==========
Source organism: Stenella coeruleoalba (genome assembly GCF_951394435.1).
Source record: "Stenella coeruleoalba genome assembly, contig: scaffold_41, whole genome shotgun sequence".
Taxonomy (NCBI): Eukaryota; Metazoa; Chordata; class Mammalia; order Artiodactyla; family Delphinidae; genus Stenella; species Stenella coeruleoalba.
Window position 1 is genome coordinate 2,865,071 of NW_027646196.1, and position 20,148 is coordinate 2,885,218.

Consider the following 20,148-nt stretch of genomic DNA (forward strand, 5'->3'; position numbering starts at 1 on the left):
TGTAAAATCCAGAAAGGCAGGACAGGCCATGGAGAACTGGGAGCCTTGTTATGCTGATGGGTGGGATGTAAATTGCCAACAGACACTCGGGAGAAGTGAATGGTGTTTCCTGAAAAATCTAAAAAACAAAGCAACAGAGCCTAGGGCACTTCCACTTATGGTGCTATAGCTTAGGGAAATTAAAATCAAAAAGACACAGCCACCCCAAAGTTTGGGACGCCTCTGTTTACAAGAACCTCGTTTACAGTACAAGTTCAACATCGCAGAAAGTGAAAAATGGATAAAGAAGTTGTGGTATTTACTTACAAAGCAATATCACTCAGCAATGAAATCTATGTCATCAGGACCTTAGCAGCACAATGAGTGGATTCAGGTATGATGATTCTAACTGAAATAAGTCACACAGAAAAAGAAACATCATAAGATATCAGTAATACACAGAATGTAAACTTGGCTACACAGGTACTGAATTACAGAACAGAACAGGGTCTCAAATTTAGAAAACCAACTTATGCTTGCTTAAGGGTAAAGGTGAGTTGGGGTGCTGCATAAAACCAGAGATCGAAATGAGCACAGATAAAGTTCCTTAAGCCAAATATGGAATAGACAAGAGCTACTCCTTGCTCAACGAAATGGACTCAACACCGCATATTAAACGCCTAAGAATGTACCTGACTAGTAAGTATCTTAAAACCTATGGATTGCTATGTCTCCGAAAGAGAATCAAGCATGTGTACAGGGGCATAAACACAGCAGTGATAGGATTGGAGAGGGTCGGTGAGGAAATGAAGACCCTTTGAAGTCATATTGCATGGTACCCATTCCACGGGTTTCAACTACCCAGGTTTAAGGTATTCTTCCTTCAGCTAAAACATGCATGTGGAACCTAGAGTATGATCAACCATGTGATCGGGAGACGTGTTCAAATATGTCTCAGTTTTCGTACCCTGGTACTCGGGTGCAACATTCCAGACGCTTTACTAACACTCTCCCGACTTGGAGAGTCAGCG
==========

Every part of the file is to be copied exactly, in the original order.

Source organism: Stenella coeruleoalba (genome assembly GCF_951394435.1).
Source record: "Stenella coeruleoalba genome assembly, contig: scaffold_41, whole genome shotgun sequence".
Taxonomy (NCBI): Eukaryota; Metazoa; Chordata; class Mammalia; order Artiodactyla; family Delphinidae; genus Stenella; species Stenella coeruleoalba.
Window position 1 is genome coordinate 2,865,071 of NW_027646196.1, and position 20,148 is coordinate 2,885,218.

Consider the following 20,148-nt stretch of genomic DNA (forward strand, 5'->3'; position numbering starts at 1 on the left):
TGTAAAATCCAGAAAGGCAGGACAGGCCATGGAGAACTGGGAGCCTTGTTATGCTGATGGGTGGGATGTAAATTGCCAACAGACACTCGGGAGAAGTGAATGGTGTTTCCTGAAAAATCTAAAAAACAAAGCAACAGAGCCTAGGGCACTTCCACTTATGGTGCTATAGCTTAGGGAAATTAAAATCAAAAAGACACAGCCACCCCAAAGTTTGGGACGCCTCTGTTTACAAGAACCTCGTTTACAGTACAAGTTCAACATCGCAGAAAGTGAAAAATGGATAAAGAAGTTGTGGTATTTACTTACAAAGCAATATCACTCAGCAATGAAATCTATGTCATCAGGACCTTAGCAGCACAATGAGTGGATTCAGGTATGATGATTCTAACTGAAATAAGTCACACAGAAAAAGAAACATCATAAGATATCAGTAATACACAGAATGTAAACTTGGCTACACAGGTACTGAATTACAGAACAGAACAGGGTCTCAAATTTAGAAAACCAACTTATGCTTGCTTAAGGGTAAAGGTGAGTTGGGGTGCTGCATAAAACCAGAGATCGAAATGAGCACAGATAAAGTTCCTTAAGCCAAATATGGAATAGACAAGAGCTACTCCTTGCTCAACGAAATGGACTCAACACCGCATATTAAACGCCTAAGAATGTACCTGACTAGTAAGTATCTTAAAACCTATGGATTGCTATGTCTCCGAAAGAGAATCAAGCATGTGTACAGGGGCATAAACACAGCAGTGATAGGATTGGAGAGGGTCGGTGAGGAAATGAAGACCCTTTGAAGTCATATTGCATGGTACCCATTCCACGGGTTTCAACTACCCAGGTTTAAGGTATTCTTCCTTCAGCTAAAACATGCATGTGGAACCTAGAGTATGATCAACCATGTGATCGGGAGACGTGTTCAAATATGTCTCAGTTTTCGTACCCTGGTACTCGGGTGCAACATTCCAGACGCTTTACTAACACTCTCCCGACTTGGAGAGTCAGCG